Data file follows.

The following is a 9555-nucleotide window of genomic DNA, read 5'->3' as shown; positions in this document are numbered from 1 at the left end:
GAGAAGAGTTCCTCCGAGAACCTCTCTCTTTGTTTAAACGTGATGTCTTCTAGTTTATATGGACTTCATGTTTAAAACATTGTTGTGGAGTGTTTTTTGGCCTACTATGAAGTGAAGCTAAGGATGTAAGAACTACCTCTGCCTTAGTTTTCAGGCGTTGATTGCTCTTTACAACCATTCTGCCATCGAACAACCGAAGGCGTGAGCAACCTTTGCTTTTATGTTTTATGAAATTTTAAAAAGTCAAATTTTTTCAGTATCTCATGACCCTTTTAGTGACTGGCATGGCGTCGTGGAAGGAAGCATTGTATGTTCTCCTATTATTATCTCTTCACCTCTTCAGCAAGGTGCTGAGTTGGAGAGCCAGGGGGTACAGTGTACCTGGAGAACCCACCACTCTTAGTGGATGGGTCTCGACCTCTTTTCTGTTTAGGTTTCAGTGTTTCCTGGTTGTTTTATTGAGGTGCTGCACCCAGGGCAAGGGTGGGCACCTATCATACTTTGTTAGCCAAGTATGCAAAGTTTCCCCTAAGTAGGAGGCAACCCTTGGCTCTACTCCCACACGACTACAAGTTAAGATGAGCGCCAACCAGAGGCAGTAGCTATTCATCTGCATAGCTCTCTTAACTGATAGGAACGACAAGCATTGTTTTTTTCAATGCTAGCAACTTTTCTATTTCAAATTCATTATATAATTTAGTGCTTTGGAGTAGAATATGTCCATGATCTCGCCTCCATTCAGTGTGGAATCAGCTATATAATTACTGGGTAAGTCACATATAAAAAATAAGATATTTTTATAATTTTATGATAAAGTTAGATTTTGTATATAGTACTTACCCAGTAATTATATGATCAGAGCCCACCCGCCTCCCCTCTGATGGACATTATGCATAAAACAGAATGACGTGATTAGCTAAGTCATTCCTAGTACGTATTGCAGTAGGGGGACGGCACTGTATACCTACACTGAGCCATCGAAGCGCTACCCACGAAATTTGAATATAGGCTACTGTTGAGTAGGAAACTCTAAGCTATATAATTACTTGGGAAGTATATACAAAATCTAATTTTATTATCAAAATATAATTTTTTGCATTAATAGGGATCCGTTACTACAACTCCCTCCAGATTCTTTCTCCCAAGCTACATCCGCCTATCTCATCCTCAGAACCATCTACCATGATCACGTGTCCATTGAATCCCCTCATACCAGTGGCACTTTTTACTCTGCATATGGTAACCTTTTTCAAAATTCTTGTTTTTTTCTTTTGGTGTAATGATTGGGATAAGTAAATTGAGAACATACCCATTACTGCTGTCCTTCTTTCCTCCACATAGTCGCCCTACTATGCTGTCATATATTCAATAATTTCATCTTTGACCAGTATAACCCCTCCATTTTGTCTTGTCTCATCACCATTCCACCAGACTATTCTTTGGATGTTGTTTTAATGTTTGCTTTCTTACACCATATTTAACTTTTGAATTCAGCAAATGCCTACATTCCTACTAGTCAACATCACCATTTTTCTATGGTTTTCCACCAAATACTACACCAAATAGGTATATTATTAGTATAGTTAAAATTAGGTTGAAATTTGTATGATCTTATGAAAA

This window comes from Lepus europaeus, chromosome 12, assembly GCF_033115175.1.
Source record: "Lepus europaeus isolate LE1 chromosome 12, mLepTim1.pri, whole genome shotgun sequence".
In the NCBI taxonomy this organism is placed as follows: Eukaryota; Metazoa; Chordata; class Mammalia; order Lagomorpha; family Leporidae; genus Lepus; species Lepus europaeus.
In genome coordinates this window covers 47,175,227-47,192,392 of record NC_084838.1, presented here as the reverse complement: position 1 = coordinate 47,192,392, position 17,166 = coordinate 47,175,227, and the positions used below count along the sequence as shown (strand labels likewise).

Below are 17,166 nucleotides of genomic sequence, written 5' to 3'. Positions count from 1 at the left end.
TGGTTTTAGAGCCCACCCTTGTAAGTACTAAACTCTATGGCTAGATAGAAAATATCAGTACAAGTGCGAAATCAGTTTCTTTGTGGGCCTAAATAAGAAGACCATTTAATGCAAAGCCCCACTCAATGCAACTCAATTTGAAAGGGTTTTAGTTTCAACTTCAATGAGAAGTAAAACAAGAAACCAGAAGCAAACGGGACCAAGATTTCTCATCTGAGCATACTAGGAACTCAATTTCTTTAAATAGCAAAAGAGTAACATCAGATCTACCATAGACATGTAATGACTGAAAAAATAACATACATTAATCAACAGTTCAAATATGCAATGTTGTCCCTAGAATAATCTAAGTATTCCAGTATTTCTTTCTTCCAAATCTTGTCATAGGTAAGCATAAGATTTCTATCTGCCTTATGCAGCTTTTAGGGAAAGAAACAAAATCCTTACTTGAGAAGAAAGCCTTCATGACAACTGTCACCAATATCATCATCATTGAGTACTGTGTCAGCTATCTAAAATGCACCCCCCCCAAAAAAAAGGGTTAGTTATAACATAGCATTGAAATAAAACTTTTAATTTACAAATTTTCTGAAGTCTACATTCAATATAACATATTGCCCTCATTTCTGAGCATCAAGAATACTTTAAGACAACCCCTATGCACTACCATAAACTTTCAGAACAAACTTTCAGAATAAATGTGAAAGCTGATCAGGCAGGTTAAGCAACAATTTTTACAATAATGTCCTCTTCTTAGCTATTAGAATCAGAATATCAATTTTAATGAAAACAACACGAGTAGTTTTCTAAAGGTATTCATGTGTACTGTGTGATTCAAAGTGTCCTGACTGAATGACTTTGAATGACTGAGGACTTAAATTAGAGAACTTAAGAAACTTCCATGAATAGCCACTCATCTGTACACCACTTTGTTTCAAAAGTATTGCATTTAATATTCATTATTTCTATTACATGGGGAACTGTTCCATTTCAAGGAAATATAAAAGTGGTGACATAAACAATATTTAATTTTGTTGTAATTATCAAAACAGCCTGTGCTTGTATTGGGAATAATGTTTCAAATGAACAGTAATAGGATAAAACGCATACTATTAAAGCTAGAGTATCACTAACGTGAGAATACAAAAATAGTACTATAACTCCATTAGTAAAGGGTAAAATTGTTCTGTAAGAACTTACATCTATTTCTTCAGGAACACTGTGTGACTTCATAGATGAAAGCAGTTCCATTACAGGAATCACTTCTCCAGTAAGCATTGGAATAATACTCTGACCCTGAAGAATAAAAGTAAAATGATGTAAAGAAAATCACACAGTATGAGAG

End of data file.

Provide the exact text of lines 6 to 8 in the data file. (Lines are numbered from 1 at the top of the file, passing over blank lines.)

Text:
In genome coordinates this window covers 47,175,227-47,192,392 of record NC_084838.1, presented here as the reverse complement: position 1 = coordinate 47,192,392, position 17,166 = coordinate 47,175,227, and the positions used below count along the sequence as shown (strand labels likewise).

Below are 17,166 nucleotides of genomic sequence, written 5' to 3'. Positions count from 1 at the left end.
TGGTTTTAGAGCCCACCCTTGTAAGTACTAAACTCTATGGCTAGATAGAAAATATCAGTACAAGTGCGAAATCAGTTTCTTTGTGGGCCTAAATAAGAAGACCATTTAATGCAAAGCCCCACTCAATGCAACTCAATTTGAAAGGGTTTTAGTTTCAACTTCAATGAGAAGTAAAACAAGAAACCAGAAGCAAACGGGACCAAGATTTCTCATCTGAGCATACTAGGAACTCAATTTCTTTAAATAGCAAAAGAGTAACATCAGATCTACCATAGACATGTAATGACTGAAAAAATAACATACATTAATCAACAGTTCAAATATGCAATGTTGTCCCTAGAATAATCTAAGTATTCCAGTATTTCTTTCTTCCAAATCTTGTCATAGGTAAGCATAAGATTTCTATCTGCCTTATGCAGCTTTTAGGGAAAGAAACAAAATCCTTACTTGAGAAGAAAGCCTTCATGACAACTGTCACCAATATCATCATCATTGAGTACTGTGTCAGCTATCTAAAATGCACCCCCCCCAAAAAAAAGGGTTAGTTATAACATAGCATTGAAATAAAACTTTTAATTTACAAATTTTCTGAAGTCTACATTCAATATAACATATTGCCCTCATTTCTGAGCATCAAGAATACTTTAAGACAACCCCTATGCACTACCATAAACTTTCAGAACAAACTTTCAGAATAAATGTGAAAGCTGATCAGGCAGGTTAAGCAACAATTTTTACAATAATGTCCTCTTCTTAGCTATTAGAATCAGAATATCAATTTTAATGAAAACAACACGAGTAGTTTTCTAAAGGTATTCATGTGTACTGTGTGATTCAAAGTGTCCTGACTGAATGACTTTGAATGACTGAGGACTTAAATTAGAGAACTTAAGAAACTTCCATGAATAGCCACTCATCTGTACACCACTTTGTTTCAAAAGTATTGCATTTAATATTCATTATTTCTATTACATGGGGAACTGTTCCATTTCAAGGAAATATAAAAGTGGTGACATAAACAATATTTAATTTTGTTGTAATTATCAAAACAGCCTGTGCTTGTATTGGGAATAATGTTTCAAATGAACAGTAATAGGATAAAACGCATACTATTAAAGCTAGAGTATCACTAACGTGAGAATACAAAAATAGTACTATAACTCCATTAGTAAAGGGTAAAATTGTTCTGTAAGAACTTACATCTATTTCTTCAGGAACACTGTGTGACTTCATAGATGAAAGCAGTTCCATTACAGGAATCACTTCTCCAGTAAGCATTGGAATAATACTCTGACCCTGAAGAATAAAAGTAAAATGATGTAAAGAAAATCACACAGTATGAGAG